After baffling Falcon 9 rocket explosion, SpaceX screams: Hands off our probe!

Political foes and allies gear up for oversight fight

The quest to discover exactly why a SpaceX rocket exploded on the pad last month is getting complicated – with politicians fighting over who will control the investigation.

On Thursday, a group of ten Republican congresscritters sent a letter [PDF] to NASA administrator Charles Boden, Federal Aviation Administration boss Michael Huerta, and Secretary of the Air Force Deborah James expressing concern that there have now been two Falcon 9 explosions and no federal probe into what may be going wrong.

"We feel strongly that the current investigation should be led by NASA and the Air Force to ensure that proper investigative engineering rigor is applied and that the outcomes are sufficient to prevent NASA and military launch mishaps in the future," the letter states.

According to the Republican congressmen, SpaceX could be putting lives at risk if commercial crew launches proceed as planned. That's actually not proven, since the new crew capsule has been certified for escapes, but the letter writers also bemoan the fact that valuable hardware has been destroyed in the explosions.

If you look at a few of the signatories, one might suspect other motives. The letter's promulgator, Representative Mike Coffman (R-CO), just happens to represent the district that's home to SpaceX's bitter rivals at the United Launch Alliance – a firm that would love Elon's Musketeers to get caught up in a lengthy federal investigation.

Now SpaceX has hit back with an open letter from its supporters in Congress to the same three government officials. It thanks the Air Force and FAA for its support in the investigation, but reminds them that under federal law, SpaceX has the right to investigate itself.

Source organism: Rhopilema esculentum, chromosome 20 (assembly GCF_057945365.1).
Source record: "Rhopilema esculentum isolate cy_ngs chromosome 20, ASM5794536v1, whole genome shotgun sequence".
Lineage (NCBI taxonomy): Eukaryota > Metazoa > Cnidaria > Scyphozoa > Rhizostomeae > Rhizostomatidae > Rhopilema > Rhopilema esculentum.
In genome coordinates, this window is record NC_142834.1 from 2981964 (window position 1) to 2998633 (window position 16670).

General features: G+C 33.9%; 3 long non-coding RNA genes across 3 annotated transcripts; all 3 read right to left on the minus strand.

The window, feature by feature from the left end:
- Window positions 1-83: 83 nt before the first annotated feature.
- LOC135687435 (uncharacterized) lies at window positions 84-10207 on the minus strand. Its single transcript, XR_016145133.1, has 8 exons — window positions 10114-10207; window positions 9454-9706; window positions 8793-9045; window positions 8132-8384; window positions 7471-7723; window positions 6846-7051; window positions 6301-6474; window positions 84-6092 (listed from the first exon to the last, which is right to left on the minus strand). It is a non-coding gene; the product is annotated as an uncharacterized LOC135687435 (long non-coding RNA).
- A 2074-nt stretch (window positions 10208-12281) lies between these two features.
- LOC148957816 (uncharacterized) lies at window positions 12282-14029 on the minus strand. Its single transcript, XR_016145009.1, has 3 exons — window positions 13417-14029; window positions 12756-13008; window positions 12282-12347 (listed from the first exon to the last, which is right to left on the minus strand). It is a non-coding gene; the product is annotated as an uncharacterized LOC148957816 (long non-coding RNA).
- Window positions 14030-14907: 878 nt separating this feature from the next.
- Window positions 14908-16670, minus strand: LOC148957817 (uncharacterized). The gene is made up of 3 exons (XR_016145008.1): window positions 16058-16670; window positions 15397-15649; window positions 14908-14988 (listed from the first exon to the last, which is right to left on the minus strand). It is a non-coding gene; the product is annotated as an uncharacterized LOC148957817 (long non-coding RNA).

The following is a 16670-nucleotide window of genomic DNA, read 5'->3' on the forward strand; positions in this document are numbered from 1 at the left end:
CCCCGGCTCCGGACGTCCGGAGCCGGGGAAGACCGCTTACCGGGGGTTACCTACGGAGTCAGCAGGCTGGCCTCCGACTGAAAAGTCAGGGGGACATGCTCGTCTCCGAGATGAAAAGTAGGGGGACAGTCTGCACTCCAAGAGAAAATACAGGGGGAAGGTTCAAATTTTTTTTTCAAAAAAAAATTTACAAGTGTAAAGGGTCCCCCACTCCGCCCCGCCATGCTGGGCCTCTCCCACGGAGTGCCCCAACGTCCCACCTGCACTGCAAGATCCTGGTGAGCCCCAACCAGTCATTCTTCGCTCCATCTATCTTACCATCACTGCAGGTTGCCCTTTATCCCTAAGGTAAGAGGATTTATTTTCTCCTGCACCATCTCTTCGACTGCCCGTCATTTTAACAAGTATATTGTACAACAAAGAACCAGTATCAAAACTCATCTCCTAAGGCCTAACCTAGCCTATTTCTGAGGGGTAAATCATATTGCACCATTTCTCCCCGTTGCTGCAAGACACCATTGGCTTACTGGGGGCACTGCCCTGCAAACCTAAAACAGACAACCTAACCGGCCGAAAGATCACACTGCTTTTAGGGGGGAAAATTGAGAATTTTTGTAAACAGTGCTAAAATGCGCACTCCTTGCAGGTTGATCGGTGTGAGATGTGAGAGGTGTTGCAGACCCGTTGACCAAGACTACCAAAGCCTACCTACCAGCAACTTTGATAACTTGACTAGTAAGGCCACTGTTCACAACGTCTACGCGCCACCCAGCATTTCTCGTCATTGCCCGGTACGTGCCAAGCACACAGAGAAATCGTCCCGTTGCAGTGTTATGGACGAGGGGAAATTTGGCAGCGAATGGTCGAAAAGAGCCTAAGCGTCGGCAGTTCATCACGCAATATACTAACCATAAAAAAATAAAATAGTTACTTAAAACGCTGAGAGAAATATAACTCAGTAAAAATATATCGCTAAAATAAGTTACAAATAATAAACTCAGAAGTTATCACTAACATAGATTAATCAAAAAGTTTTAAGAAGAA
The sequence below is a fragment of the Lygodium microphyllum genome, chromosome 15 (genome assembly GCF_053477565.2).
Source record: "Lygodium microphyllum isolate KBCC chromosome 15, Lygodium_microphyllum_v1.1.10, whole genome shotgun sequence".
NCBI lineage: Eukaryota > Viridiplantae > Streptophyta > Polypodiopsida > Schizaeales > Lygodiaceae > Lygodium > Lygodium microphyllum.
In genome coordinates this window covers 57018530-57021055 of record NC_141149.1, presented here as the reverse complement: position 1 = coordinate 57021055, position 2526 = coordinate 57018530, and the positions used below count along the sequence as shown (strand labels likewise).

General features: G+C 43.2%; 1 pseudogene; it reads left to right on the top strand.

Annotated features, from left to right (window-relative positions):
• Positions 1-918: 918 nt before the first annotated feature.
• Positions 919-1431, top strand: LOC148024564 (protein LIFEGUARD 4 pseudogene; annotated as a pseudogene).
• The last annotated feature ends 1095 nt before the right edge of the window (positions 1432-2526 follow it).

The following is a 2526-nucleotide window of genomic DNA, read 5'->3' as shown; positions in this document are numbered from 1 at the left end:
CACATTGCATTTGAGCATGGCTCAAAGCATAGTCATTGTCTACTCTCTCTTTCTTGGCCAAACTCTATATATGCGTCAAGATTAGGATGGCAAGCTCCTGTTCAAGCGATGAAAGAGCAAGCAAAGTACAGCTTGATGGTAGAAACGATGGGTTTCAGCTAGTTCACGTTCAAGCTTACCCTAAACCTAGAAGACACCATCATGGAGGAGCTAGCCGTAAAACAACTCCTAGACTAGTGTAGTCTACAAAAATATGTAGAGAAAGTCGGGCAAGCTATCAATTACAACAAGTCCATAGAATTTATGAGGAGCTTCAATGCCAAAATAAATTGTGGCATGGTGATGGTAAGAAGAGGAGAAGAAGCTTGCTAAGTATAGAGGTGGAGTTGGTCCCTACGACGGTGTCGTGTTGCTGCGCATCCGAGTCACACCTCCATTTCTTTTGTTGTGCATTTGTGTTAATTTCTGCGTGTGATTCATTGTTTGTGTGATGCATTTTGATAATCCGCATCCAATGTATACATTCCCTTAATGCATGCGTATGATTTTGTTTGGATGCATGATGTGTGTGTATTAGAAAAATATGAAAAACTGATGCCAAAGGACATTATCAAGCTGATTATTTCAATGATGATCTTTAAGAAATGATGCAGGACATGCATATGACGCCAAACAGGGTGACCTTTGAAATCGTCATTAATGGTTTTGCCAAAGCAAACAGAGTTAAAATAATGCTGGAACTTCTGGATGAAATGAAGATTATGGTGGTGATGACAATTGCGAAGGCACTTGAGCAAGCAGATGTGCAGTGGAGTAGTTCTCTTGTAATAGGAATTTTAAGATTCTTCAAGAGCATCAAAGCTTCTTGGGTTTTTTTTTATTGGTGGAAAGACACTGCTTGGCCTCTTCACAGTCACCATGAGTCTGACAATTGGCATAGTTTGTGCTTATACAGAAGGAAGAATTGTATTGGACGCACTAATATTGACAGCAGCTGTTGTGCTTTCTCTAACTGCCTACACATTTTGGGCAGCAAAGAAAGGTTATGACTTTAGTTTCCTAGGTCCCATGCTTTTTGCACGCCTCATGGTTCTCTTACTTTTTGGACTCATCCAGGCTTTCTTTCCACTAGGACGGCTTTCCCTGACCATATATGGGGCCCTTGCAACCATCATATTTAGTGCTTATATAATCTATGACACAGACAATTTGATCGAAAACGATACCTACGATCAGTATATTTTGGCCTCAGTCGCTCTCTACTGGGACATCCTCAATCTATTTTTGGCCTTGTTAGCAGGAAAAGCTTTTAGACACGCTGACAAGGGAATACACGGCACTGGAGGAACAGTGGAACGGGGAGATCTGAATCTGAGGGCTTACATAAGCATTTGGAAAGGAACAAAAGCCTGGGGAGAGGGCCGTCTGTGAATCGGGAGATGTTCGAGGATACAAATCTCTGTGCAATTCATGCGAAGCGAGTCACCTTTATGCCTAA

Under the terms of licensing legislation for space flight, if an occurrence is classified as a mishap rather than an accident, then it's up to the rocketeers to find out what went wrong. The FAA investigates accidents, classified as "a fatality or serious injury to a space flight participant or crew, fatality or serious injury to any person not associated with the flight, or any damage estimated to exceed $25,000 to property that is not associated with the flight."

"Accidents are unfortunate events, and accident investigations should not be politicized," the letter [PDF] concludes. "We encourage you to reject calls for your organizations to abandon established, well-considered, and long-standing procedures."

The letter is signed by 24 bipartisan members of congress and published by Representative Bill Flores (R-TX), whose constituency includes SpaceX rocket facilities. Representative Maxine Waters (D-CA) also signed the letter, as the member of congress for SpaceX's headquarters in California. ®


Biting the hand that feeds IT © 1998–2017